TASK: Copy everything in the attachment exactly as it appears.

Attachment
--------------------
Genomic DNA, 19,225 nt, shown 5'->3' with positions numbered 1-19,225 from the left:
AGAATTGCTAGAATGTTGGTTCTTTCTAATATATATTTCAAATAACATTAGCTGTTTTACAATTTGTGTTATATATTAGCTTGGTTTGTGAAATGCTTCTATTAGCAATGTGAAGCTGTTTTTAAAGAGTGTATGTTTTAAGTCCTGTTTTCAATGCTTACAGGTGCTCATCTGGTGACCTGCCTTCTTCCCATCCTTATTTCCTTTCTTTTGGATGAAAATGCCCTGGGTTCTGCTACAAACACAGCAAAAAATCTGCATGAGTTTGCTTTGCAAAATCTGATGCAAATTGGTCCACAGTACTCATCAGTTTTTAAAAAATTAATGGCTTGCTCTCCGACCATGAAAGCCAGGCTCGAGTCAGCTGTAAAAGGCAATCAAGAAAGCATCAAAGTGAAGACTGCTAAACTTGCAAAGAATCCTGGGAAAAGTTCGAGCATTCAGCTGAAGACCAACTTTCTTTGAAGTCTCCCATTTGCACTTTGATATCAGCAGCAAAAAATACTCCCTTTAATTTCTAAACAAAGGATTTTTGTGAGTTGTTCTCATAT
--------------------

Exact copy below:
Genomic DNA, 19,225 nt, shown 5'->3' with positions numbered 1-19,225 from the left:
AGAATTGCTAGAATGTTGGTTCTTTCTAATATATATTTCAAATAACATTAGCTGTTTTACAATTTGTGTTATATATTAGCTTGGTTTGTGAAATGCTTCTATTAGCAATGTGAAGCTGTTTTTAAAGAGTGTATGTTTTAAGTCCTGTTTTCAATGCTTACAGGTGCTCATCTGGTGACCTGCCTTCTTCCCATCCTTATTTCCTTTCTTTTGGATGAAAATGCCCTGGGTTCTGCTACAAACACAGCAAAAAATCTGCATGAGTTTGCTTTGCAAAATCTGATGCAAATTGGTCCACAGTACTCATCAGTTTTTAAAAAATTAATGGCTTGCTCTCCGACCATGAAAGCCAGGCTCGAGTCAGCTGTAAAAGGCAATCAAGAAAGCATCAAAGTGAAGACTGCTAAACTTGCAAAGAATCCTGGGAAAAGTTCGAGCATTCAGCTGAAGACCAACTTTCTTTGAAGTCTCCCATTTGCACTTTGATATCAGCAGCAAAAAATACTCCCTTTAATTTCTAAACAAAGGATTTTTGTGAGTTGTTCTCATAT